Common sense is not always so common... and certain professionals should shy away from social media more than others. Doctors and lawyers should be extremely careful what they do on facebook... public servants should also watch what they say -- especially when it's being recorded on a "permanent" record like Facebook or Twitter.
I think there was was even a Twitter service that recovered all the deleted Tweets from politicians... to show what politicians should be embarrassed about.
" I kept my FB account because I don't talk about work on it anyways."
And that's the best strategy one should follow in their lives.Just learn to separate your work from your social activities and social interactions..Why to tell the world that I am being exploited at work? when you know that this will going to be end in smoke at the end of the day plus can also leave you in fear of losing job.
"What about a circumstance in which you're aware that your employer violates labor laws, discriminates in hiring or misrepresents its products?"
You are right but at the end of the day what will you get even after doing all this? Will your employer listen to you and agree with you in this circumstance and not blame you for being disrespectful online? I don't think so because if you have not been heard at the workplace how would you expect that he will listen to you online and try to solve your miseries? except you will be kicked out off your job with a label of "a misbehaviour" and that's it..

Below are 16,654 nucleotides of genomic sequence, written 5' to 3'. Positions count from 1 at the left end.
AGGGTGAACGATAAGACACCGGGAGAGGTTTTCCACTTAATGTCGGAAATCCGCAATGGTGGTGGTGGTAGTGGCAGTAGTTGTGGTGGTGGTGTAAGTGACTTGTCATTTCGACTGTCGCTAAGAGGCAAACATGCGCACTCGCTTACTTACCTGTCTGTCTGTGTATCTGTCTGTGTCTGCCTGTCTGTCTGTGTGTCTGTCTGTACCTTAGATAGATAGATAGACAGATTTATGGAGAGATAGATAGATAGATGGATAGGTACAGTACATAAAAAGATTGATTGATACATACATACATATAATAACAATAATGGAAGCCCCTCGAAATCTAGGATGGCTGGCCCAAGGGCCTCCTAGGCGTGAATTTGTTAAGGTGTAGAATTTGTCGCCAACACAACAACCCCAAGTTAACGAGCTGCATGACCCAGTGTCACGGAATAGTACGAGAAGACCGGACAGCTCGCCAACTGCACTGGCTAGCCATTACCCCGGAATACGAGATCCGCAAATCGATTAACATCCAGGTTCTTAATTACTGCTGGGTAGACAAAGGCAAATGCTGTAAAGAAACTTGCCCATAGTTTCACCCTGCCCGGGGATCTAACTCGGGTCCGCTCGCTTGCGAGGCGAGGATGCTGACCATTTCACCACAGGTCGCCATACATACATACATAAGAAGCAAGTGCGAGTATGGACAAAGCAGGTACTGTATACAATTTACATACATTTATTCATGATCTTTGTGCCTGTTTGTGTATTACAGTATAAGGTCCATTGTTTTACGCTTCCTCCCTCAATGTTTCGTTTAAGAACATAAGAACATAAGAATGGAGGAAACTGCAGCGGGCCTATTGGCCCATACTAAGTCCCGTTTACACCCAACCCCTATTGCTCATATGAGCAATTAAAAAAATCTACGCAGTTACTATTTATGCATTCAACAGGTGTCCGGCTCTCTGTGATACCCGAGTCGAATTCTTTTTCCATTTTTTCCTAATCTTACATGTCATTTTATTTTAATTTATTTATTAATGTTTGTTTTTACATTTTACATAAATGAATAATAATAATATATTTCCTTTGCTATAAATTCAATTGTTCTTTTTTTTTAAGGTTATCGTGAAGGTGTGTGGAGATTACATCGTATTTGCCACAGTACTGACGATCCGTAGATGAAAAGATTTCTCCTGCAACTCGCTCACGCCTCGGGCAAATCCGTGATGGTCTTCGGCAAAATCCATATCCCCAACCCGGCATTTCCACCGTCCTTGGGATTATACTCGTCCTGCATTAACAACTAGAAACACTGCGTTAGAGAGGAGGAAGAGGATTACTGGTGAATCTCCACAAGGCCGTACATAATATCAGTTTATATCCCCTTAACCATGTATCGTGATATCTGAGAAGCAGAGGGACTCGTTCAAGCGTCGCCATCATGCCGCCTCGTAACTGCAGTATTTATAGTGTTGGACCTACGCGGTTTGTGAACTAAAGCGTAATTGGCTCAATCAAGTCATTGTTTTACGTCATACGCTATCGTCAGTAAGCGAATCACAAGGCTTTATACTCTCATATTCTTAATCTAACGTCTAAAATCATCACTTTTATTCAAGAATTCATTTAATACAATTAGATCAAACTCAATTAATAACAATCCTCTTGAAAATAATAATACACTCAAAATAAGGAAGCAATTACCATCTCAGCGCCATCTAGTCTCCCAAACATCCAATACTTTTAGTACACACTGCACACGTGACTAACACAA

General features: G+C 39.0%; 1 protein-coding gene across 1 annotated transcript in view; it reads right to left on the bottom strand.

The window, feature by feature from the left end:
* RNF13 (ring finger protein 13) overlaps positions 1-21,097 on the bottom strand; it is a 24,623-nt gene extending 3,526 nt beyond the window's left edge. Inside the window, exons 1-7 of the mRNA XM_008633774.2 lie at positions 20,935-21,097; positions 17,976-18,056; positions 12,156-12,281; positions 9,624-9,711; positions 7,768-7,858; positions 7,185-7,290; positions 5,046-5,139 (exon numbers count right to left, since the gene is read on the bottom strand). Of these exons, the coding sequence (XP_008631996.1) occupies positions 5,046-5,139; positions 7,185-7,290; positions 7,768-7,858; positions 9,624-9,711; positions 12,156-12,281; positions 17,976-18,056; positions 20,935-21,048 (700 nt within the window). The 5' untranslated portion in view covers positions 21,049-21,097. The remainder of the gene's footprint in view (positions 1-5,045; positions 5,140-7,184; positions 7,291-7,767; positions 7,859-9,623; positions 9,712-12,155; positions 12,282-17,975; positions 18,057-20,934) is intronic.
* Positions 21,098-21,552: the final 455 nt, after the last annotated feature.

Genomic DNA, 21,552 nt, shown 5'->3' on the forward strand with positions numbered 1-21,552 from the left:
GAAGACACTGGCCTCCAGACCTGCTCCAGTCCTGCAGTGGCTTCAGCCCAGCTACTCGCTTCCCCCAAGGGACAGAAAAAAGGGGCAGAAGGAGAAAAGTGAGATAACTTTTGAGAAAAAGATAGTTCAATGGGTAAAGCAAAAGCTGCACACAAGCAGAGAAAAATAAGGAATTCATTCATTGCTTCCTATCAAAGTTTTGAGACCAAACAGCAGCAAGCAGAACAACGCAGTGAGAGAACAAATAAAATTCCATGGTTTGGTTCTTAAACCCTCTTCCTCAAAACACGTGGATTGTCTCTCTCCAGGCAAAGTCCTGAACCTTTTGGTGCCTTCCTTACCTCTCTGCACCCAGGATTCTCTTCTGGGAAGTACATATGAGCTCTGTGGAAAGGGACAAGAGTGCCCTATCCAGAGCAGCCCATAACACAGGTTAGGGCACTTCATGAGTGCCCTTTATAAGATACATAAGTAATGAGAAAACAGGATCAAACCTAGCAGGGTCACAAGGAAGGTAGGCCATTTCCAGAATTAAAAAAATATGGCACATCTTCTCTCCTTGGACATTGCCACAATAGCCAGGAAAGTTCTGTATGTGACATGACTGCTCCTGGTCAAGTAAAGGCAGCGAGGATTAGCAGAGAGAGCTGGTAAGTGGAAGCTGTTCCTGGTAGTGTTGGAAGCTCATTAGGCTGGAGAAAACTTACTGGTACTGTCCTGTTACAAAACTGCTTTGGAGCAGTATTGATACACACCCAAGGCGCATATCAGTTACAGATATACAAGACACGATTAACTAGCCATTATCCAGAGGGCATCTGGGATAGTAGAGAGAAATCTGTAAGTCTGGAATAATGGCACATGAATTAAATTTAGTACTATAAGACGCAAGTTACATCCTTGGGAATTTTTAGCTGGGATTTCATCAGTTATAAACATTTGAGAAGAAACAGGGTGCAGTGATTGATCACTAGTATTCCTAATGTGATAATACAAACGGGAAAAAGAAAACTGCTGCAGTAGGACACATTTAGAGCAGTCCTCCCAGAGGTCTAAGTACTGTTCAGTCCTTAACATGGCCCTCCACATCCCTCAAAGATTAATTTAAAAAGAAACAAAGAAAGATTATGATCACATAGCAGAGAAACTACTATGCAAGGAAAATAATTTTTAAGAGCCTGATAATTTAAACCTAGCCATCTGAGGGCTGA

I work for a police department here in AZ and we recently had a very serious discussion in one of our meetings. Basically, we were very strongly advised to deleted our FB accounts. Seems people were talking about stuff concerning the calls we handled. Details about a crime that made the news etc... We were told people could get fired over the information that they were posting and that, since it is public record, an attorney could get a hold of it and use it against the city. I kept my FB account because I don't talk about work on it anyways. Thoughts?
hounhosp - I think breaches in confidentiality, whether online or elsewhere, are clearly illegal. What we're talking about here is the gray area. If my boss constantly subjects our team to verbal abuse, is that fact really confidential? What if we see that our colleagues, who are exposed to hazardous circumstances, aren't given the proper medical benefits?
These aren't a matter of confidentiality or company information. We're talking about working conditions here, and while a competitor may use these against an employer with respect to hiring the best people, we can't forget that they're work isssues at the core. Sometimes, complaining to HR just won't solve things. That's when I think a public outcry is quity justified.
Hopefully these laws, if enacted on a broad enough scale will force employers to think twice about taking action on legitimate complaints employees make on social networks. The push back is necessary, and my hope is that it'll result in fairer corporate policies on how employees utilize social networks on or off the clock.
Facebook's Graph Search may face some profound challenges and risks, first, because Facebook users haven't been thinking of their posts as product reviews; and second, because Facebook will now have to contend with the social-network equivalent of SEO "gaming" of results.
Michael Brutsch, a.k.a. Reddit's Violentacrez, is a creep who posted borderline kiddie porn to the Internet anonymously, and got fired when outed by a media outlet. It's a cautionary tale even for people who aren't jerks and predators.
Companies are still getting their feet wet with social networking and what employees should and shouldn't broadcast. But they don't always involve HR and PR. Here's why they should, and what they risk when they don't.
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